Uterine Cancer (cont.)
In this Article
- Uterine cancer facts
- What is the uterus?
- What is uterine cancer (endometrial cancer)?
- What causes uterine cancer? Who is at risk for uterine cancer?
- What are uterine cancer symptoms and signs?
- How is a diagnosis of uterine cancer determined?
- How is the stage determined for uterine cancer?
- What are treatment options for uterine cancer?
- What about surgery for the treatment of endometrial cancer?
- What about radiation therapy for the treatment of uterine cancer?
- What about chemotherapy for the treatment of endometrial cancer?
- What about hormone therapy for the treatment of uterine cancer?
- How does a person go about getting a second opinion after a uterine cancer diagnosis?
- What sort of follow-up treatment is needed during and after uterine cancer treatment?
- What support is available for patients with uterine cancer?
- What research is being done on uterine cancer?
- Find a local Oncologist in your town
Treatment options for people with uterine cancer are surgery, radiation therapy, chemotherapy, and hormone therapy. You may receive more than one type of treatment.
The treatment that's right for you depends mainly on the following:
- Whether the tumor has invaded the muscle layer of the uterus
- Whether the tumor has invaded tissues outside the uterus
- Whether the tumor has spread to other parts of the body
- The grade of the tumor
- Your age and general health
You may have a team of specialists to help plan your treatment. Your doctor may refer you to a specialist, or you may ask for a referral. Specialists who treat uterine cancer include gynecologists, gynecologic oncologists (doctors who specialize in treating female cancers), medical oncologists, and radiation oncologists. Your health care team may also include an oncology nurse and a registered dietitian.
Your health care team can describe your treatment choices, the expected results of each, and the possible side effects. Because cancer therapy often damages healthy cells and tissues, side effects are common. Before treatment starts, ask your health care team about possible side effects and how treatment may change your normal activities. You and your health care team can work together to develop a treatment plan that meets your needs.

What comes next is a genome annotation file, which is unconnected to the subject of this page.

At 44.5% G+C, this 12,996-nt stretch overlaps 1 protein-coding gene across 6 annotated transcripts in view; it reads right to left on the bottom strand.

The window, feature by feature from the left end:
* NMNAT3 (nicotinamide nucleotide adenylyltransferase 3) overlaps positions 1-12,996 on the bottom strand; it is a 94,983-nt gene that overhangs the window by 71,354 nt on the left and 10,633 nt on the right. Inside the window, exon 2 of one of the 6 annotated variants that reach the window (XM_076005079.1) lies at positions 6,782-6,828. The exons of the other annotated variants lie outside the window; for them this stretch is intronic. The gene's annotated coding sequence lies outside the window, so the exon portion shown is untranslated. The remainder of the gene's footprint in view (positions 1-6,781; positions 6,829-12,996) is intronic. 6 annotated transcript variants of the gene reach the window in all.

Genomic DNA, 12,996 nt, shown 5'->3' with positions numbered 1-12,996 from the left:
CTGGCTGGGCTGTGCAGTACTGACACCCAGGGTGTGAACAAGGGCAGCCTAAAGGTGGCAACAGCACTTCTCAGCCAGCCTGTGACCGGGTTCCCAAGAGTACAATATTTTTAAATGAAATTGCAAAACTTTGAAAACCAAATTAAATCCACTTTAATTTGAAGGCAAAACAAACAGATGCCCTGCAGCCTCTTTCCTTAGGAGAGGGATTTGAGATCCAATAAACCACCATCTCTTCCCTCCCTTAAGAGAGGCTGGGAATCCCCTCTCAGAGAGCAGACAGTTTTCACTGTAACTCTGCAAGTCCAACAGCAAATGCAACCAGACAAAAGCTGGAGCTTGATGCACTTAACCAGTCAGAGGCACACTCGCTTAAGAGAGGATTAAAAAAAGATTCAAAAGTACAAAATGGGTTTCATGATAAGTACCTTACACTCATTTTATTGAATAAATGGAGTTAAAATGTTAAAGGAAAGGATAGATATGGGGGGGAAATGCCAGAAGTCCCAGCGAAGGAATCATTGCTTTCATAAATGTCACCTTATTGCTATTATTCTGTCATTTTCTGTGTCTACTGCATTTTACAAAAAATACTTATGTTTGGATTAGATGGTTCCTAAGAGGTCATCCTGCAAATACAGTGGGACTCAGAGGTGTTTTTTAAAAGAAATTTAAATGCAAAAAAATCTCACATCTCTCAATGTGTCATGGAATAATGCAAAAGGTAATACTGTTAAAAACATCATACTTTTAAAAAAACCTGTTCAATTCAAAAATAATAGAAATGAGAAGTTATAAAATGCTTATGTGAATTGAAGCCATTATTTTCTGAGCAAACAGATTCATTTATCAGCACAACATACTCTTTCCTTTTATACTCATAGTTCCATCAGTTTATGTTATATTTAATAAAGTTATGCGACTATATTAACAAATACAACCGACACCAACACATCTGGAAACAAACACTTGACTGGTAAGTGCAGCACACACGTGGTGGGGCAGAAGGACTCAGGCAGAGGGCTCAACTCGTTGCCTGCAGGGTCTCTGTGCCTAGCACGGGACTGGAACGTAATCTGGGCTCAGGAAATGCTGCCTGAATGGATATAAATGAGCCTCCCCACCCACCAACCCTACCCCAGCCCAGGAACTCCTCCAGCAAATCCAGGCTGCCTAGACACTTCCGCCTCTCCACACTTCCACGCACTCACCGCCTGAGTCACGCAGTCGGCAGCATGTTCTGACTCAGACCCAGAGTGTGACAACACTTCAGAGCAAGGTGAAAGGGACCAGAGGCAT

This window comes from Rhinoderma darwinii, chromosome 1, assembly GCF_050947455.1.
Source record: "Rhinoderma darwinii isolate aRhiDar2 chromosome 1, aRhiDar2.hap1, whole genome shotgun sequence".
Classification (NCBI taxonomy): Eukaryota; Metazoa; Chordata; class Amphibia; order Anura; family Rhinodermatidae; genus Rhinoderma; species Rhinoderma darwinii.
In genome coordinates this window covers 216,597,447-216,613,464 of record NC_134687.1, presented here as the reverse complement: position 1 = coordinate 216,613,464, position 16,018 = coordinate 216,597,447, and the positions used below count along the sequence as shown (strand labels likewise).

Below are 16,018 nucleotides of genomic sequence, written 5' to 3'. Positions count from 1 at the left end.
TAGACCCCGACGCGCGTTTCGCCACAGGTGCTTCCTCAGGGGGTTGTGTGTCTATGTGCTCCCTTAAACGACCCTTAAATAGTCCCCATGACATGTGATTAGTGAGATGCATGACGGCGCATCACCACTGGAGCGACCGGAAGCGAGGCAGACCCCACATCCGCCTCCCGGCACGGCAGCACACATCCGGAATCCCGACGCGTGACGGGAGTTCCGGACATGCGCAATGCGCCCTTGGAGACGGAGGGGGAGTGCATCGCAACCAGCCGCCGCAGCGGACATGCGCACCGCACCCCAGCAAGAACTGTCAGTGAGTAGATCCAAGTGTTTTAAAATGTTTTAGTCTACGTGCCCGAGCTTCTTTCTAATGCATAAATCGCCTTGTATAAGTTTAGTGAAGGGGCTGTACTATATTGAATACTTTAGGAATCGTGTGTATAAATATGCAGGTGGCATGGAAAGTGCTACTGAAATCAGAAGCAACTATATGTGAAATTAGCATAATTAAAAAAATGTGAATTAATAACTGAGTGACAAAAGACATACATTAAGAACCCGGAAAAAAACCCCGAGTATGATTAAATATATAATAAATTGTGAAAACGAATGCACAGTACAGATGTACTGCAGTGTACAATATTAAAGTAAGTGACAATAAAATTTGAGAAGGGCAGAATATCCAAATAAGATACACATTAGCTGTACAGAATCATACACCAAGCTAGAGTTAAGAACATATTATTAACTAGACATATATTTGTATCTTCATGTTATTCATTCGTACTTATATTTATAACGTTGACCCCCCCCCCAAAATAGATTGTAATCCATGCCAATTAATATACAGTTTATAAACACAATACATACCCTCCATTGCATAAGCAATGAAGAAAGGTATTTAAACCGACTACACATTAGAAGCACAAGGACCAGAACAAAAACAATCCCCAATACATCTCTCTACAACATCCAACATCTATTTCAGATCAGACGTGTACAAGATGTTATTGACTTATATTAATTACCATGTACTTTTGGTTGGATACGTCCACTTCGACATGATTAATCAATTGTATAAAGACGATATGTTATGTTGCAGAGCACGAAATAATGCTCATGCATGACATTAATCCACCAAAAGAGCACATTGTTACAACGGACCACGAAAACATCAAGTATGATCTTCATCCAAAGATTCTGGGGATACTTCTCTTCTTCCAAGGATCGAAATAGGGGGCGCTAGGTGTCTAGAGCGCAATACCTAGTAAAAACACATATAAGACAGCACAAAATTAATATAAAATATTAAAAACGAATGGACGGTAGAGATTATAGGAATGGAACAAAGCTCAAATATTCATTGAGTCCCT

At any stage of disease, supportive care is available to control pain and other symptoms, to relieve the side effects of treatment, and to ease emotional concerns. Information about such care is available on NCI's Web site at http://www.cancer.gov/cancertopics/coping.
Also, NCI's Cancer Information Service can answer your questions about supportive care. Call 1–800–4–CANCER (1–800–422–6237). Or chat using LiveHelp, NCI's instant messaging service, at https://livehelp.cancer.gov/app/chat/chat_launch.
You may want to talk with your doctor about taking part in a clinical trial. Clinical trials are research studies testing new treatments. They are an important option for people with all stages of uterine cancer. See the Taking Part in Cancer Research section.
You may want to ask your doctor these questions before you begin treatment:
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